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Home » Books & writing

What’s in a Name?

Submitted by on April 22, 2010 – 12:17 am 5 Comments

I recently asked Robert Crais fans in the Craisie Town part of my forum how their feelings about Elvis Cole would be affected if he’d been named something else, like Larry Jones. Blogger le0pard13 said he probably wouldn’t have started reading the books if that were the case, especially if Larry’s partner was named something like Lev Coen instead of Joe Pike.

This got me thinking about how character names play a large part in determining whether or not we want to read or watch something. Can you imagine Mark Twain’s tale about Huckleberry Finn being called The Adventures of Herbert Melton? Would 007 be as popular if he introduces himself as “Luftenhoser. Stan Luftenhoser”?

I think for the most part, authors put a lot of thought into character names, trying to make the moniker represent the personality. Crais has said he chose Elvis for his P.I. to let readers know they’re getting someone a little different, not your typical hard-drinking loner detective. Michael Connelly has made known Hieronymous (Harry) Bosch is named after the painter who created visions of chaos because Harry encounters chaos at every murder scene. And I think the last name of Sophie Littlefield‘s Stella Hardesty sounds like “hard as steel,” which she is.

So, have you ever picked up a book simply because you liked a protagonist’s name? Ever shunned a novel or movie because you didn’t? What if Harry Potter had been Harvey Scarsburn?

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5 Comments »

  • Any book where the protagonist’s name is just too-too. I did read a book once where the man was named Glade. Swear to pete! I enjoyed the story but just never could quite see him as a real man, only as an air freshener.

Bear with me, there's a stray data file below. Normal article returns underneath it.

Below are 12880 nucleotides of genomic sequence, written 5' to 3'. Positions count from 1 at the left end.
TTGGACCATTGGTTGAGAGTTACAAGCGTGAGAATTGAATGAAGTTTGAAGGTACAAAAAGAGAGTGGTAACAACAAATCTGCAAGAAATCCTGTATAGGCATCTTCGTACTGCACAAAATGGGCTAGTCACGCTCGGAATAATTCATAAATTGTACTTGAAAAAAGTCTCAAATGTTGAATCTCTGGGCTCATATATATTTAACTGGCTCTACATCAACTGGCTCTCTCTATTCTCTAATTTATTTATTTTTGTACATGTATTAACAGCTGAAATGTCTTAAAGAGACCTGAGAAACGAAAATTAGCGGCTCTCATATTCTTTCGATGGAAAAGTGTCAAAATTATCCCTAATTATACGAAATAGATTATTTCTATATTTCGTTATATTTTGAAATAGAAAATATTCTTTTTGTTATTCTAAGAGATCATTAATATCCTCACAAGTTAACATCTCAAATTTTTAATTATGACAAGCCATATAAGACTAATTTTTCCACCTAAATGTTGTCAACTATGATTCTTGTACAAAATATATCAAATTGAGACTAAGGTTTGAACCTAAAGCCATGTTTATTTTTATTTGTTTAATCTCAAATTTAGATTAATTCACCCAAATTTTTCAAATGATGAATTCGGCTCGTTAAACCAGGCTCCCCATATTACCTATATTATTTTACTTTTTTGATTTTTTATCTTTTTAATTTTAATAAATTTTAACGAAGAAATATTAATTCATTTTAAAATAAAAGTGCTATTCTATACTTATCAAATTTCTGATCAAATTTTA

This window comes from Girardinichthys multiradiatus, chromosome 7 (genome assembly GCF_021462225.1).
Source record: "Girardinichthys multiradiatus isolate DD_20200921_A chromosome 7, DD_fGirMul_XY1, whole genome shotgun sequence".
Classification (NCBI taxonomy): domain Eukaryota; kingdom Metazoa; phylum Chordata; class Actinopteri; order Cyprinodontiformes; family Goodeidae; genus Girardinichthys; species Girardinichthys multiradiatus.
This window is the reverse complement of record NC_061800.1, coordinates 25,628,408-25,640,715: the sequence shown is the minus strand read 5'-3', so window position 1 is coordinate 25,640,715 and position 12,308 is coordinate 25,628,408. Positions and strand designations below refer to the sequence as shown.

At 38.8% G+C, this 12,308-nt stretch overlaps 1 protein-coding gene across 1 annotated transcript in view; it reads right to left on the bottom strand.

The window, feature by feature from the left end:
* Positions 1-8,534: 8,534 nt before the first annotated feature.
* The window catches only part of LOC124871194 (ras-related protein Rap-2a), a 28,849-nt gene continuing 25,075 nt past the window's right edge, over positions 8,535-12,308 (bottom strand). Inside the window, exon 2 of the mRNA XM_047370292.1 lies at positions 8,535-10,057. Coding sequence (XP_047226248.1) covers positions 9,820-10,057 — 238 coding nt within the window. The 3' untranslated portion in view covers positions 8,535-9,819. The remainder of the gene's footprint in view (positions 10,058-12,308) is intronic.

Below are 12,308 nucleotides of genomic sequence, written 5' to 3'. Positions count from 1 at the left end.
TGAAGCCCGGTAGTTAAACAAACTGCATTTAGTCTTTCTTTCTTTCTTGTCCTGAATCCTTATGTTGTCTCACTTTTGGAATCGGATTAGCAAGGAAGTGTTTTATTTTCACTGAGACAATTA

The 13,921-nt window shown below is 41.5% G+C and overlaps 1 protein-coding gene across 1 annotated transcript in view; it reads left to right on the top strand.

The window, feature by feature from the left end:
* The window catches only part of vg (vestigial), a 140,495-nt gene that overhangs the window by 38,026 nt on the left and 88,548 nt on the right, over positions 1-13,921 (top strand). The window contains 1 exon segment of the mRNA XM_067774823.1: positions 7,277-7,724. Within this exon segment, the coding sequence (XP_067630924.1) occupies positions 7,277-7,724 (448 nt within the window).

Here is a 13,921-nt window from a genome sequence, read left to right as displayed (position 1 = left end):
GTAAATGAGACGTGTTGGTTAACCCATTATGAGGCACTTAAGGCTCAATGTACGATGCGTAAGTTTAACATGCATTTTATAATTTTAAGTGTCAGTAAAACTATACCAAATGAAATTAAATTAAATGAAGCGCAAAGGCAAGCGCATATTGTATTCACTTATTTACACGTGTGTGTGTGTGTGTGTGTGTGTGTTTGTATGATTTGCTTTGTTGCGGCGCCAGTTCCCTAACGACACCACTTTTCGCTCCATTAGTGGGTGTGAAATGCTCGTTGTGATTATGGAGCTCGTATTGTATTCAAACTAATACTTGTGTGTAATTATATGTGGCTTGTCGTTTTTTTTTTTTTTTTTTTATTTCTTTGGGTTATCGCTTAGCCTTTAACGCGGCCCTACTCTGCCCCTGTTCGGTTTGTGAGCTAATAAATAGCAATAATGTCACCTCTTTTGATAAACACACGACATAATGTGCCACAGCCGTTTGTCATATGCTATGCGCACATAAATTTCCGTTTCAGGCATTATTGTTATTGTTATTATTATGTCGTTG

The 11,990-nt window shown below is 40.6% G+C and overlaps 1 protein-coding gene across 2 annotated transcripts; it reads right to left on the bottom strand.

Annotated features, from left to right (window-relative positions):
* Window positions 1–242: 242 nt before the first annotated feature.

• EIREGO says:

    I did see a screening of The Beaver the other day and it wasn’t a porno. It wasn’t any good either.

    But I digress….

    I probably would refrain from picking up The Adventures of Herbert Melton. Sounds like a Wall Street insider who screwed over people. Consequently, I have no interest in reading the Bernie Madoff story.

    No, Bond would have to be Bond or something cool sounding like that. The same goes for my interest in a hamburger or hot dog as opposed to “processed animal meat with large amounts of fat mixed in with other animal bits”.

    I guess this is why marketing is so important.

  • Reader#9 says:

    Character names don’t bug me as much as actual titles. Stan Luftenhoser? Maybe it was a comedy. But, to quote Shakespeare…”a rose by any other name would smell as sweet…”.

  • I love your alternate names, PCN ~ they do a superb job of highlighting how fitting the chosen names are. Bilbo Baggins is one of my favourite names!!

  • ARB says:

    Would not have picked up Harvey Scarsburn, but if the reviews were strong, I would be willing to rethink it.

    Titles like Diary of A Wimpy Kid put me off. So does Diaper Man. I know, these are probably really, really great works of literature, but more often than not, my instincts serve me well.

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